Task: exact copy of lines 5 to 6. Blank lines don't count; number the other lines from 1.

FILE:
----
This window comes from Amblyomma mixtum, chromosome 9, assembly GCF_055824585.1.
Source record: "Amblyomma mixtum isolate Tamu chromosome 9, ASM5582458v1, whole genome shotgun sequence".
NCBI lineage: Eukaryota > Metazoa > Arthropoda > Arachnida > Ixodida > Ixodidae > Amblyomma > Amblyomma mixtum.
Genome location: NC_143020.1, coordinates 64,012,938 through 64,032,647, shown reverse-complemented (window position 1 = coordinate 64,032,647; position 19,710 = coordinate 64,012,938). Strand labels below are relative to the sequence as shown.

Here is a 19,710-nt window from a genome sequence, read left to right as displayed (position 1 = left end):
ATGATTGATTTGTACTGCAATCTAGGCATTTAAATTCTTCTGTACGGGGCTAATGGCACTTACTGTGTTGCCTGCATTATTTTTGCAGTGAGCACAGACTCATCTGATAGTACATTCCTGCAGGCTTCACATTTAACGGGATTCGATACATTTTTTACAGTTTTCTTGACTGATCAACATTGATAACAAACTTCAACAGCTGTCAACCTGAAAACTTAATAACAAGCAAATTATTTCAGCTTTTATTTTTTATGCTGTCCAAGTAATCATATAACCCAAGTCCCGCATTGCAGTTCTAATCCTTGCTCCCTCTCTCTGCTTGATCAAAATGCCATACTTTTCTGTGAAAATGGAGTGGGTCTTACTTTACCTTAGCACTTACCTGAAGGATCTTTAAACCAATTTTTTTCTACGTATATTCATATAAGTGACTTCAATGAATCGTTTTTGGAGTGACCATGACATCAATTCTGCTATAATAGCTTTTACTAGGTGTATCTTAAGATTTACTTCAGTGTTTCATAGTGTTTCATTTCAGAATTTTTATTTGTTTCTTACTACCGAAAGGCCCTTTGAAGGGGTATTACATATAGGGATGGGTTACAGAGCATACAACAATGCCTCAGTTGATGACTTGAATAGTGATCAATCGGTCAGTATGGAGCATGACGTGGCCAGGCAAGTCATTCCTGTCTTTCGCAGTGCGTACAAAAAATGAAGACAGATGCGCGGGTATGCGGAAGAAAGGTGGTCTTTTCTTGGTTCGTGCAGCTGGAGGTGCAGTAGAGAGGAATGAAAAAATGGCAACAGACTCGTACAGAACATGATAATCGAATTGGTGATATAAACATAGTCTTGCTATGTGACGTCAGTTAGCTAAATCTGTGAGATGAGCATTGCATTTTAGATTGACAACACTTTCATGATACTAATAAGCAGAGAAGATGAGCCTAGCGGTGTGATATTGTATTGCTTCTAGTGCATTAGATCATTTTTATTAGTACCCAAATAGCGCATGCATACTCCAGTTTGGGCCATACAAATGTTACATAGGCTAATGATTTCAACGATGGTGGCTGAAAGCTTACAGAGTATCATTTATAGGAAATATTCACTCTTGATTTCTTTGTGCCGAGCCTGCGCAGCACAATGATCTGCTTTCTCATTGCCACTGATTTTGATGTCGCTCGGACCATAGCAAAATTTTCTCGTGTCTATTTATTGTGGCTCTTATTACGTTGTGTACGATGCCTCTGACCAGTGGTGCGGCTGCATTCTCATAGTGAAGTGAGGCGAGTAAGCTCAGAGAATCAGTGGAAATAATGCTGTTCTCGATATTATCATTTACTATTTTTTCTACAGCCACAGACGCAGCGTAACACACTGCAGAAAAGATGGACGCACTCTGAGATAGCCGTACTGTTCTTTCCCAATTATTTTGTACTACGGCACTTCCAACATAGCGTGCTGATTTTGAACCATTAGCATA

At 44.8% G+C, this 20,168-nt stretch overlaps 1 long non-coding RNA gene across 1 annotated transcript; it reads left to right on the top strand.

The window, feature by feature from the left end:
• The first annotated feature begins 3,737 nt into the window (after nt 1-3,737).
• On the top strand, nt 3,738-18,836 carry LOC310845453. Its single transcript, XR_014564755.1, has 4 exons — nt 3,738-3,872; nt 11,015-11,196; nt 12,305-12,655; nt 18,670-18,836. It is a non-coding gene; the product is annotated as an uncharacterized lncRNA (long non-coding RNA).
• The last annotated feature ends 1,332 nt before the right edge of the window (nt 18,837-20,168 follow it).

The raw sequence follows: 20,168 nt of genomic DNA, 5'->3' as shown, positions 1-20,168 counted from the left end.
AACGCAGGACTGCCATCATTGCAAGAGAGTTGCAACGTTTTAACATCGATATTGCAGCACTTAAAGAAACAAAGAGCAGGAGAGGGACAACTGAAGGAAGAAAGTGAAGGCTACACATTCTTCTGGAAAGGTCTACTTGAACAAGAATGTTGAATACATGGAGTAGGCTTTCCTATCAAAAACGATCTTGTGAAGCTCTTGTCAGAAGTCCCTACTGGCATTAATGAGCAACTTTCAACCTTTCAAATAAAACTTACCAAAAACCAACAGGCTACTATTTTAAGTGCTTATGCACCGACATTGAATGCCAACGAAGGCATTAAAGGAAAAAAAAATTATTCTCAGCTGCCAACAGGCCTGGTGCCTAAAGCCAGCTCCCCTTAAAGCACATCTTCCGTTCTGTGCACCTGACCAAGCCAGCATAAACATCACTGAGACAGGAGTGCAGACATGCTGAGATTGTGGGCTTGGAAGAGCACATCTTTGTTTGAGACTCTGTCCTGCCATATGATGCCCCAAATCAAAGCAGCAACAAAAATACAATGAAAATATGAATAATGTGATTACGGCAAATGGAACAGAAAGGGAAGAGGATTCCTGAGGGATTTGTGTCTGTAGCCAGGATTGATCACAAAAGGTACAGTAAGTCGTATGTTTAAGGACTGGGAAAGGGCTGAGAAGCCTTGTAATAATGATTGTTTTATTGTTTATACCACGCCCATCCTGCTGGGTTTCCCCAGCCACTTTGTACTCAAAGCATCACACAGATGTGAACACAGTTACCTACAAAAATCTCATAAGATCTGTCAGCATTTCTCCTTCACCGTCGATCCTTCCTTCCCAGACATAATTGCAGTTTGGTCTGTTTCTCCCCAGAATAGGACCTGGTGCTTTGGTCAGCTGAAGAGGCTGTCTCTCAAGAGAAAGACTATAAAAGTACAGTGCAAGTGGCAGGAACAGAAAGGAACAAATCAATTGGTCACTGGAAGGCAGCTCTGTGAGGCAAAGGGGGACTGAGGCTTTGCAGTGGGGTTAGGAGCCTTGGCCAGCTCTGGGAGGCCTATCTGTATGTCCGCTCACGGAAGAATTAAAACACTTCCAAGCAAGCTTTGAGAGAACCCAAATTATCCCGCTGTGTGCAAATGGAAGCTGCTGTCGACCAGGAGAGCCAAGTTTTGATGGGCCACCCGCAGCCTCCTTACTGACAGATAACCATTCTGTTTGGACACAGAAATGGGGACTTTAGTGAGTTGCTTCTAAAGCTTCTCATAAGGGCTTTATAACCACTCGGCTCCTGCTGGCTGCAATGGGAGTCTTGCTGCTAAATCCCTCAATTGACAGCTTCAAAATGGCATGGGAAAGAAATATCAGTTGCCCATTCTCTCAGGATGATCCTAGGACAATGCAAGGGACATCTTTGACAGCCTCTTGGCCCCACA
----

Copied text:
Here is a 19,710-nt window from a genome sequence, read left to right as displayed (position 1 = left end):
ATGATTGATTTGTACTGCAATCTAGGCATTTAAATTCTTCTGTACGGGGCTAATGGCACTTACTGTGTTGCCTGCATTATTTTTGCAGTGAGCACAGACTCATCTGATAGTACATTCCTGCAGGCTTCACATTTAACGGGATTCGATACATTTTTTACAGTTTTCTTGACTGATCAACATTGATAACAAACTTCAACAGCTGTCAACCTGAAAACTTAATAACAAGCAAATTATTTCAGCTTTTATTTTTTATGCTGTCCAAGTAATCATATAACCCAAGTCCCGCATTGCAGTTCTAATCCTTGCTCCCTCTCTCTGCTTGATCAAAATGCCATACTTTTCTGTGAAAATGGAGTGGGTCTTACTTTACCTTAGCACTTACCTGAAGGATCTTTAAACCAATTTTTTTCTACGTATATTCATATAAGTGACTTCAATGAATCGTTTTTGGAGTGACCATGACATCAATTCTGCTATAATAGCTTTTACTAGGTGTATCTTAAGATTTACTTCAGTGTTTCATAGTGTTTCATTTCAGAATTTTTATTTGTTTCTTACTACCGAAAGGCCCTTTGAAGGGGTATTACATATAGGGATGGGTTACAGAGCATACAACAATGCCTCAGTTGATGACTTGAATAGTGATCAATCGGTCAGTATGGAGCATGACGTGGCCAGGCAAGTCATTCCTGTCTTTCGCAGTGCGTACAAAAAATGAAGACAGATGCGCGGGTATGCGGAAGAAAGGTGGTCTTTTCTTGGTTCGTGCAGCTGGAGGTGCAGTAGAGAGGAATGAAAAAATGGCAACAGACTCGTACAGAACATGATAATCGAATTGGTGATATAAACATAGTCTTGCTATGTGACGTCAGTTAGCTAAATCTGTGAGATGAGCATTGCATTTTAGATTGACAACACTTTCATGATACTAATAAGCAGAGAAGATGAGCCTAGCGGTGTGATATTGTATTGCTTCTAGTGCATTAGATCATTTTTATTAGTACCCAAATAGCGCATGCATACTCCAGTTTGGGCCATACAAATGTTACATAGGCTAATGATTTCAACGATGGTGGCTGAAAGCTTACAGAGTATCATTTATAGGAAATATTCACTCTTGATTTCTTTGTGCCGAGCCTGCGCAGCACAATGATCTGCTTTCTCATTGCCACTGATTTTGATGTCGCTCGGACCATAGCAAAATTTTCTCGTGTCTATTTATTGTGGCTCTTATTACGTTGTGTACGATGCCTCTGACCAGTGGTGCGGCTGCATTCTCATAGTGAAGTGAGGCGAGTAAGCTCAGAGAATCAGTGGAAATAATGCTGTTCTCGATATTATCATTTACTATTTTTTCTACAGCCACAGACGCAGCGTAACACACTGCAGAAAAGATGGACGCACTCTGAGATAGCCGTACTGTTCTTTCCCAATTATTTTGTACTACGGCACTTCCAACATAGCGTGCTGATTTTGAACCATTAGCATA